After discussing the huge strides the agency has made in doing business with minority-owned companies, Jackson closed with a cautionary tale, relaying a conversation he had with a prospective advertising contractor.
"He had made every effort to get a contract with HUD for 10 years," Jackson said of the prospective contractor. "He made a heck of a proposal and was on the (General Services Administration) list, so we selected him. He came to see me and thank me for selecting him. Then he said something ... he said, 'I have a problem with your president.'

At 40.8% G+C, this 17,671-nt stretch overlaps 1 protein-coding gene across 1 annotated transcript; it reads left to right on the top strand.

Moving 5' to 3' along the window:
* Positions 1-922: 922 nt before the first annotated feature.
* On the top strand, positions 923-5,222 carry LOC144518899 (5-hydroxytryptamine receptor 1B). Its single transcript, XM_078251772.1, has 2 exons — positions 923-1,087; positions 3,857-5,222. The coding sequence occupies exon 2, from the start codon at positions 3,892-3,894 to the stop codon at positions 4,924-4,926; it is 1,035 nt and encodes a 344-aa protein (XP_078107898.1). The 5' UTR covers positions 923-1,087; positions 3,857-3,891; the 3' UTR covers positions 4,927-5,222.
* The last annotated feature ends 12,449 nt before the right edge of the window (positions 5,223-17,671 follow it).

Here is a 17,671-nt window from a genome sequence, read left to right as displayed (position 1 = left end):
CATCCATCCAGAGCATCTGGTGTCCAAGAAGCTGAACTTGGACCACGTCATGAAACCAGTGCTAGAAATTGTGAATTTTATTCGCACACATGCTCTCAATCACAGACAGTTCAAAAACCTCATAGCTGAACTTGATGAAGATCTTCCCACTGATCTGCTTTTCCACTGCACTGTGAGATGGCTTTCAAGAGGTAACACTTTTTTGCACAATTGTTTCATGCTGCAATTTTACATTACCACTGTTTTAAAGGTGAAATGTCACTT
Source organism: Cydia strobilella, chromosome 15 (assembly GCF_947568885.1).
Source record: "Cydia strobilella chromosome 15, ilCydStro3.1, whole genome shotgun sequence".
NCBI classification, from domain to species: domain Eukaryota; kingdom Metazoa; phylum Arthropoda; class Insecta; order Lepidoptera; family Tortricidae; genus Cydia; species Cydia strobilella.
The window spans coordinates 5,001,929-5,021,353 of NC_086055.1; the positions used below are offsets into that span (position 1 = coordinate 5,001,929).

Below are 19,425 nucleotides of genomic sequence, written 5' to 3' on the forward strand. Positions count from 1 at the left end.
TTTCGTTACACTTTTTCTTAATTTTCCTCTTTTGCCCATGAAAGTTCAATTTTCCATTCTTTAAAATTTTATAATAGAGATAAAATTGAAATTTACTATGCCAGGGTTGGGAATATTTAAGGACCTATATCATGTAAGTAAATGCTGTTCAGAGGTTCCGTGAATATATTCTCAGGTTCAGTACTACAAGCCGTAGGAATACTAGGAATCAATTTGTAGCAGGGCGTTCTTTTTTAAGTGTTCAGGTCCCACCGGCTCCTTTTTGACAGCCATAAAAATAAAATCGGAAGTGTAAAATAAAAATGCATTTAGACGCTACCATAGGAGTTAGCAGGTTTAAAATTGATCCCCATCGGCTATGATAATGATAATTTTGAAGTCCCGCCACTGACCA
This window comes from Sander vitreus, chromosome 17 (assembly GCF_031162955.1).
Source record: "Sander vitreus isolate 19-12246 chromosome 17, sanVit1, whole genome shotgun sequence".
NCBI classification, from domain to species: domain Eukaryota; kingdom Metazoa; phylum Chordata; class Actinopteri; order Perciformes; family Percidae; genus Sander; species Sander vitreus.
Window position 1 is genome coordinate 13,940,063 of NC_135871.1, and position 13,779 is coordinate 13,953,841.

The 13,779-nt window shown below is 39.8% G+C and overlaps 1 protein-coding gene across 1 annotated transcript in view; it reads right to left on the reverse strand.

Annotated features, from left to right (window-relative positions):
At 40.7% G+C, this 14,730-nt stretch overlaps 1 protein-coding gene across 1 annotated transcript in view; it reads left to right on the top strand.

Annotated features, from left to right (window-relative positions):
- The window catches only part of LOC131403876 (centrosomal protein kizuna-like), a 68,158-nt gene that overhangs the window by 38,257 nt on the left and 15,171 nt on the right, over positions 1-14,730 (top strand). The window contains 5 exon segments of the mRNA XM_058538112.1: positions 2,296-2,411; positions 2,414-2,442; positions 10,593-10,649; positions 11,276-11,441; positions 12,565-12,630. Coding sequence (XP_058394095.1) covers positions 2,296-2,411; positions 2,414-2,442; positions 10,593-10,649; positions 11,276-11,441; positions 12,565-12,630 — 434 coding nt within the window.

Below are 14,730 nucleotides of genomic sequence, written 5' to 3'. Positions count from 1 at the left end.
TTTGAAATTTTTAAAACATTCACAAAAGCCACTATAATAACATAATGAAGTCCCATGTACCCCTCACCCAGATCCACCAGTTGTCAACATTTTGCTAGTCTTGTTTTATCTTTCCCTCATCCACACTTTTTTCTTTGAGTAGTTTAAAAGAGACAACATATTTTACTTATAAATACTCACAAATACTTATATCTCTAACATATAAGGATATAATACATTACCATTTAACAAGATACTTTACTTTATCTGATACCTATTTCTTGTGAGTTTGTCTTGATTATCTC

"I said, 'What do you mean?' He said, 'I don't like President Bush.' I thought to myself, 'Brother, you have a disconnect -- the president is elected, I was selected. You wouldn't be getting the contract unless I was sitting here. If you have a problem with the president, don't tell the secretary.'
"He didn't get the contract," Jackson continued. "Why should I reward someone who doesn't like the president, so they can use funds to try to campaign against the president? Logic says they don't get the contract. That's the way I believe."
Government contracts are now subject to a political litmus test(as is participation in scientific advisory panels, as Chris Mooney notes in The Republican War on Science). Rod Dreher notes that this is yet another example of the "rank cronyism" of the Bush administration.